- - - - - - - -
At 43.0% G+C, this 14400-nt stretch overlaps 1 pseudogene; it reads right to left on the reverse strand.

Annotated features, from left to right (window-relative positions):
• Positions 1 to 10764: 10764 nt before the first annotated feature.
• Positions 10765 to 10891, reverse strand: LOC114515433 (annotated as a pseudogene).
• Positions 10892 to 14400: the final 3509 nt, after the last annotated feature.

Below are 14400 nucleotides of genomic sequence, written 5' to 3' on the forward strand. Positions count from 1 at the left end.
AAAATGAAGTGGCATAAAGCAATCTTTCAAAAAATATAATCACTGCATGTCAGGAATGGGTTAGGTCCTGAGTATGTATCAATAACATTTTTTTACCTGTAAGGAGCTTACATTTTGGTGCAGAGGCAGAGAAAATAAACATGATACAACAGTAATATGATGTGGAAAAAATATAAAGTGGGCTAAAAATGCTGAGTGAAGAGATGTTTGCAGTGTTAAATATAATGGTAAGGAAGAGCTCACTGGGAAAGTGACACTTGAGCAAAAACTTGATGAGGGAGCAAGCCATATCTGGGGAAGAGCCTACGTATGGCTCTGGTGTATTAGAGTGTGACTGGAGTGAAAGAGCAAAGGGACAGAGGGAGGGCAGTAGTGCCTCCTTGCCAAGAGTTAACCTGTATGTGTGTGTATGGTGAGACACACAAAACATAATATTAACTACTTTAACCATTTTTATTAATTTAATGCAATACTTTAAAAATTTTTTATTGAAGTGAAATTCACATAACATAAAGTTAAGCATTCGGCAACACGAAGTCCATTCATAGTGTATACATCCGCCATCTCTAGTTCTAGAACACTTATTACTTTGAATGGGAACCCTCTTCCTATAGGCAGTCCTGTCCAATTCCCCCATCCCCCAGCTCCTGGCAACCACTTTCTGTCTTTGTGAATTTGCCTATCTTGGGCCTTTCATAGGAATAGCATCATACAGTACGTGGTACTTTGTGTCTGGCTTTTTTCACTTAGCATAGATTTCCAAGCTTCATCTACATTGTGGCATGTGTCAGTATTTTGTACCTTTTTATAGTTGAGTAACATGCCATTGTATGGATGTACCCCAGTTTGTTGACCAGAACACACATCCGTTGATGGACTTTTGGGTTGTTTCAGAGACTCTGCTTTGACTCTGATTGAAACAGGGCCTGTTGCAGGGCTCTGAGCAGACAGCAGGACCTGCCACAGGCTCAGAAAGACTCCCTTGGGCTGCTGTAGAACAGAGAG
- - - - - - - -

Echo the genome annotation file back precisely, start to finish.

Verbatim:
At 43.0% G+C, this 14400-nt stretch overlaps 1 pseudogene; it reads right to left on the reverse strand.

Annotated features, from left to right (window-relative positions):
• Positions 1 to 10764: 10764 nt before the first annotated feature.
• Positions 10765 to 10891, reverse strand: LOC114515433 (annotated as a pseudogene).
• Positions 10892 to 14400: the final 3509 nt, after the last annotated feature.

Below are 14400 nucleotides of genomic sequence, written 5' to 3' on the forward strand. Positions count from 1 at the left end.
AAAATGAAGTGGCATAAAGCAATCTTTCAAAAAATATAATCACTGCATGTCAGGAATGGGTTAGGTCCTGAGTATGTATCAATAACATTTTTTTACCTGTAAGGAGCTTACATTTTGGTGCAGAGGCAGAGAAAATAAACATGATACAACAGTAATATGATGTGGAAAAAATATAAAGTGGGCTAAAAATGCTGAGTGAAGAGATGTTTGCAGTGTTAAATATAATGGTAAGGAAGAGCTCACTGGGAAAGTGACACTTGAGCAAAAACTTGATGAGGGAGCAAGCCATATCTGGGGAAGAGCCTACGTATGGCTCTGGTGTATTAGAGTGTGACTGGAGTGAAAGAGCAAAGGGACAGAGGGAGGGCAGTAGTGCCTCCTTGCCAAGAGTTAACCTGTATGTGTGTGTATGGTGAGACACACAAAACATAATATTAACTACTTTAACCATTTTTATTAATTTAATGCAATACTTTAAAAATTTTTTATTGAAGTGAAATTCACATAACATAAAGTTAAGCATTCGGCAACACGAAGTCCATTCATAGTGTATACATCCGCCATCTCTAGTTCTAGAACACTTATTACTTTGAATGGGAACCCTCTTCCTATAGGCAGTCCTGTCCAATTCCCCCATCCCCCAGCTCCTGGCAACCACTTTCTGTCTTTGTGAATTTGCCTATCTTGGGCCTTTCATAGGAATAGCATCATACAGTACGTGGTACTTTGTGTCTGGCTTTTTTCACTTAGCATAGATTTCCAAGCTTCATCTACATTGTGGCATGTGTCAGTATTTTGTACCTTTTTATAGTTGAGTAACATGCCATTGTATGGATGTACCCCAGTTTGTTGACCAGAACACACATCCGTTGATGGACTTTTGGGTTGTTTCAGAGACTCTGCTTTGACTCTGATTGAAACAGGGCCTGTTGCAGGGCTCTGAGCAGACAGCAGGACCTGCCACAGGCTCAGAAAGACTCCCTTGGGCTGCTGTAGAACAGAGAG